Four things to know about the FAA’s rules about commercial drone usage

The rules for commercial drone usage released last week by the U.S. Federal Aviation Administration (FAA) left some unanswered questions on the table. We discussed some of these with Thomas Gemmell, a former U.S. Air Force fighter pilot and the co-leader of the drone team at the law firm Husch Blackwell in Chicago.

The rules, which concern unmanned aircraft weighing less than 55 pounds and flying no more than 400 feet above ground, require that drones remain within the visual line of sight of the pilot. Remote pilots are also required to hold a remote pilot airman certificate.

State laws and privacy concerns

At the moment, there’s no federal law that governs drones and addresses privacy concerns. What we do have is at least 46 bills and regulations in different states. “Some of them apply to the type of data that’s been collected, some to the use of the data, some apply to not interfering with the lawful right to hunt and fish, and a lot of them go to the issue of voyeurism,” said Gemmell. “California has a larger concern for privacy, in particular people living in the LA area involved with movie and television operations.”

A federal law will preempt, or invalidate, all these state or local laws.

In terms of privacy protection on a national level, there are the General Best Practice Guidelines issued by the National Telecommunications and Information Administration (NTIA). They essentially warn drone operators to give notice before flying, to secure data that is collected and don’t share it and comply with state and local laws.

They are, however, voluntary guidelines.

Flying over private property

Let’s assume that homeowners don’t want any drones flying over their private properties. Could they claim any property right on the aerospace surrounding their properties? In other words, are drone operators allowed to fly drones around someone else’s property?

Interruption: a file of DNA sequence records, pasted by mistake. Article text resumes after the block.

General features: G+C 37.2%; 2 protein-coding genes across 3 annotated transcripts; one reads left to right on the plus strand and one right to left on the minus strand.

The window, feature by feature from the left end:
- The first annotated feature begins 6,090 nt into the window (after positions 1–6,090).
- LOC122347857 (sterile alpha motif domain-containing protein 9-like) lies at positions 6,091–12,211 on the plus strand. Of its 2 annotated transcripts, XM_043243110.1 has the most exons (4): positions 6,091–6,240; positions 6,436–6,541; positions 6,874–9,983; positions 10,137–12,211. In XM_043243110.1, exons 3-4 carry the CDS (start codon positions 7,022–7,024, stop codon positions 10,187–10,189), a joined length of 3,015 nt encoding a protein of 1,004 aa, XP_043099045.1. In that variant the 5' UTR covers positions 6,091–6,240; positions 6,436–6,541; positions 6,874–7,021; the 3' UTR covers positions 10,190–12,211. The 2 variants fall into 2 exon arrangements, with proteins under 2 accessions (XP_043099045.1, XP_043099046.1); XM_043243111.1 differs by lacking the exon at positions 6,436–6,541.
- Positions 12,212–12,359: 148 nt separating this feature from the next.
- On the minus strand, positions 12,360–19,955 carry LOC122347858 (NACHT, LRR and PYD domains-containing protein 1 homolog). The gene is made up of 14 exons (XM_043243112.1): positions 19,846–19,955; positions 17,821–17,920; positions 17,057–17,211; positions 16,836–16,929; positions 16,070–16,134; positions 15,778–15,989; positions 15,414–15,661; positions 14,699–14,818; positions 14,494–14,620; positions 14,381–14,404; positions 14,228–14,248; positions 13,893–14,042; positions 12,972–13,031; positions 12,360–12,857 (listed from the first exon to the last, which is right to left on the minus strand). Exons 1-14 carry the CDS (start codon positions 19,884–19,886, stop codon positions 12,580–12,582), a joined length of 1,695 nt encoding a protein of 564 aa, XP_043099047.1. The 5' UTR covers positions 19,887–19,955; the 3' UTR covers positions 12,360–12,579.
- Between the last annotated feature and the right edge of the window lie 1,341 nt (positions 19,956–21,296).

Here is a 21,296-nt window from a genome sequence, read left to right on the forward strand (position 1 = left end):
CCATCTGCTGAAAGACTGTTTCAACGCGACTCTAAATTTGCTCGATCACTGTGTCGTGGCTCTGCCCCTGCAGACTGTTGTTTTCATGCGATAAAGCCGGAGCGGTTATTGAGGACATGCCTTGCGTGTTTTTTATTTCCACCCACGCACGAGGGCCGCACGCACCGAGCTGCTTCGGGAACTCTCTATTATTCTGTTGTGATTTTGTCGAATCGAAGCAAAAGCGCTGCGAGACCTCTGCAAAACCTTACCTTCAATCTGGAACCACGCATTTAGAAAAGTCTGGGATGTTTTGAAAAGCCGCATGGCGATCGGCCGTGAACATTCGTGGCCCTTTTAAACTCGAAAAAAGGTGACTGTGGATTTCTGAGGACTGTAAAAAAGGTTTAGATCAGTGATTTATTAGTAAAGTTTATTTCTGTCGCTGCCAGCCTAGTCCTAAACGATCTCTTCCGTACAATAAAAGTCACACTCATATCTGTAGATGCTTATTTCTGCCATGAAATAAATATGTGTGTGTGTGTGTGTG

“It’s not entirely clear right now, but the point is that the FAA owns the aerospace,” said Gemmell. “So there’s not an issue of ‘You’re not allowed to fly over my aerospace.’”

What the private property owner who doesn’t want to be bothered by drones should likely do is say “you’re causing a nuisance” or “you’re flying in a reckless manner” or “you’re violating the state privacy law.”

Nuisance and reckless endangerment are the most likely causes of action, unless the drone lands or takes off on the property without authorization. In this case, the drone operator may be sued for trespass.

There are also local laws that prohibit you to fly over cities. “You have to know what the law is in your particular area,” Gemmell concluded.


Under the rules for commercial drone usage, or Part 107, there’s no insurance requirement. “And that continues to be a bone of contention with a lot of people,” said Gemmell. “As a commercial drone operator, or even a hobbyist, I would make sure I have insurance.”

A lot of aviation insurers offer options for drone insurance. A drone policy should cover injuries, personal property, damages that can happen as a result and damage to the drone itself.

Drones for delivery

Right after the publication of the rules, many media organizations pointed out that the regulations were likely to eliminate Amazon’s drone delivery, because pilots are now required to keep the drone within their visual line of sight. But it’s a precipitous assumption.

“On June 21, the FAA specifically said that the rules do allow for delivery of packages,” Gemmell explained. “They left the aerospace between 400 and 500 feet open, and that is a proposed air route for package delivery that is being pushed by Amazon for the Prime Delivery Service.”

As overall judgement on the FAA’s rules, Gemmell said: “The new rules give a lot of leeway to people. You can be essentially someone who’s older than 16 years old, pass the knowledge test and you’re ready to go out and fly.”